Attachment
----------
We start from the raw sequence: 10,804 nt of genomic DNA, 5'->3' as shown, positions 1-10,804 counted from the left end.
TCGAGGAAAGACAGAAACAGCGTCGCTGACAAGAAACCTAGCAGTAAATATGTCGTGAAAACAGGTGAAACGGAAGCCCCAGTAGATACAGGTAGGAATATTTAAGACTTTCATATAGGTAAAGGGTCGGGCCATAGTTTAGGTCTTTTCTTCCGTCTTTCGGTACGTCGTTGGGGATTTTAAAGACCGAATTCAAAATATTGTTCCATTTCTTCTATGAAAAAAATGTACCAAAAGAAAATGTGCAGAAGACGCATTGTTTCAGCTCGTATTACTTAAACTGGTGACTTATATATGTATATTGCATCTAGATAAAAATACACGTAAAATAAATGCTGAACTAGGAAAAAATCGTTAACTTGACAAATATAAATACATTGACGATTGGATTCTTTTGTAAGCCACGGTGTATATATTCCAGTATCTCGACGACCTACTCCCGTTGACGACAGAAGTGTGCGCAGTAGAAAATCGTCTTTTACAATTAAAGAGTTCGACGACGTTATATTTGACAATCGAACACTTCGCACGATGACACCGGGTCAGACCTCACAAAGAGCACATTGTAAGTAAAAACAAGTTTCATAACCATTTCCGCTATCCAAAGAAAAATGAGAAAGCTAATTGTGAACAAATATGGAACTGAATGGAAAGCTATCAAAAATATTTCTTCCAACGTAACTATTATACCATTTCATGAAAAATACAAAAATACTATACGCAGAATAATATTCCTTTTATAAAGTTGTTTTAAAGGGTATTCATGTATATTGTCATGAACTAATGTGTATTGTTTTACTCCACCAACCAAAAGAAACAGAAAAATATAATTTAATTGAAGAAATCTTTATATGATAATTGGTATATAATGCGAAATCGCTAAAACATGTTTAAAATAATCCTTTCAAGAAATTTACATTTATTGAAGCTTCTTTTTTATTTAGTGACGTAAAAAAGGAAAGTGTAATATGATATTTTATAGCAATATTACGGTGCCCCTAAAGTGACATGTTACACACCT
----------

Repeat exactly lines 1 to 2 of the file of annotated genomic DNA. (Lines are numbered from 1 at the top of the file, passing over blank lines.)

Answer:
We start from the raw sequence: 10,804 nt of genomic DNA, 5'->3' as shown, positions 1-10,804 counted from the left end.
TCGAGGAAAGACAGAAACAGCGTCGCTGACAAGAAACCTAGCAGTAAATATGTCGTGAAAACAGGTGAAACGGAAGCCCCAGTAGATACAGGTAGGAATATTTAAGACTTTCATATAGGTAAAGGGTCGGGCCATAGTTTAGGTCTTTTCTTCCGTCTTTCGGTACGTCGTTGGGGATTTTAAAGACCGAATTCAAAATATTGTTCCATTTCTTCTATGAAAAAAATGTACCAAAAGAAAATGTGCAGAAGACGCATTGTTTCAGCTCGTATTACTTAAACTGGTGACTTATATATGTATATTGCATCTAGATAAAAATACACGTAAAATAAATGCTGAACTAGGAAAAAATCGTTAACTTGACAAATATAAATACATTGACGATTGGATTCTTTTGTAAGCCACGGTGTATATATTCCAGTATCTCGACGACCTACTCCCGTTGACGACAGAAGTGTGCGCAGTAGAAAATCGTCTTTTACAATTAAAGAGTTCGACGACGTTATATTTGACAATCGAACACTTCGCACGATGACACCGGGTCAGACCTCACAAAGAGCACATTGTAAGTAAAAACAAGTTTCATAACCATTTCCGCTATCCAAAGAAAAATGAGAAAGCTAATTGTGAACAAATATGGAACTGAATGGAAAGCTATCAAAAATATTTCTTCCAACGTAACTATTATACCATTTCATGAAAAATACAAAAATACTATACGCAGAATAATATTCCTTTTATAAAGTTGTTTTAAAGGGTATTCATGTATATTGTCATGAACTAATGTGTATTGTTTTACTCCACCAACCAAAAGAAACAGAAAAATATAATTTAATTGAAGAAATCTTTATATGATAATTGGTATATAATGCGAAATCGCTAAAACATGTTTAAAATAATCCTTTCAAGAAATTTACATTTATTGAAGCTTCTTTTTTATTTAGTGACGTAAAAAAGGAAAGTGTAATATGATATTTTATAGCAATATTACGGTGCCCCTAAAGTGACATGTTACACACCT